The past decade has seen a further growth of the lottery business. The top 24 jackpots in United States history have all occurred since the 2008 financial crash, a decade in which the working class has been slammed by the greatest transfer of wealth from the bottom to the top in history. The result is a toxic social crisis expressed in declining life expectancy, rising mortality and record levels of drug addiction and suicide.

During the Great Recession, 25 states with lotteries saw a spike in instant and daily games. In 2014, Americans spent more than $70 billion on lottery tickets, with people who make less than $10,000 per year spending an average of $597, or 6 percent of their income.

A study by the Insured Retirement Institute and the Center for Generational Kinetics found that 15 percent of adults between the ages of 20–37 see the lottery as the only way for them to retire, not counting on Social Security or employer-based benefits.

The rise of lotteries in the US follows global trends, paralleling the global growth of social inequality. Lottery sales are growing at an annual rate of 3.8 percent around the world, according to the World Lottery Association. They are growing the fastest in regions with the most rapid growth of inequality, such as China, where lottery sales are rising at an annual rate of 7.4 percent.

Burdened by the social crisis, with no progressive reforms on offer from any section of the political establishment, no mass organizations that in any way defend their interests (given the transformation of the trade unions into corporatist businesses), it is no wonder that poor and working class people, who make up the bulk of regular lottery participants, turn toward dreams of escaping reality by means of the lottery racket.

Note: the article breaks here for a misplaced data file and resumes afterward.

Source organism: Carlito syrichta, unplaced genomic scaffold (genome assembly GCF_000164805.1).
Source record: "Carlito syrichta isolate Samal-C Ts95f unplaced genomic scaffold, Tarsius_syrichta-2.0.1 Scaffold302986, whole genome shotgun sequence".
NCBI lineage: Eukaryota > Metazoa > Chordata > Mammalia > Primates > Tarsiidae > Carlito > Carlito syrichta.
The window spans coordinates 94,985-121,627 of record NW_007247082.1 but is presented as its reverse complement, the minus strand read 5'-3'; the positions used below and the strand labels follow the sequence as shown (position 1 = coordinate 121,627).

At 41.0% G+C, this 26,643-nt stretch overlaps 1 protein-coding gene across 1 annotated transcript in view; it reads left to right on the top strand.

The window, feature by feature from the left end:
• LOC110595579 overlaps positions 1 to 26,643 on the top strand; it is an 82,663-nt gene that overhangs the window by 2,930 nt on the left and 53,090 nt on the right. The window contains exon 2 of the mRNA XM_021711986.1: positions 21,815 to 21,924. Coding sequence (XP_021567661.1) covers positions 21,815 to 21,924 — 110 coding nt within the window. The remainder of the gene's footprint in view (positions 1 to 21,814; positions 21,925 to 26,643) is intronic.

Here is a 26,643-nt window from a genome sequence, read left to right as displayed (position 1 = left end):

The rise of this business is, in fact, a form of regressive taxation, developed by the capitalist class to claw back from the working class a portion of the state tax revenues handed out to the corporate oligarchs through tax abatements and tax cuts.

The promise of saving education and social services through the lottery was always a fraud. State governments headed by both big business parties diverted part or all of lottery proceeds from education to filling the budget holes left by factory closures and corporate tax breaks. Public education was increasingly starved of state and federal funding, while more and more billions were funneled into military spending and the coffers of the rich.

A 2007 article in the journal Education Finance and Policy reported that lottery funds increased per pupil spending by a minimal 50 to 70 cents.

Lottery fever, systematically promoted by government and the corporate-controlled media, is a symptom of a decrepit and diseased social order. But these same conditions are beginning to propel the working class in the US and around the world into struggle and helping it to identify the source of its problems—capitalism.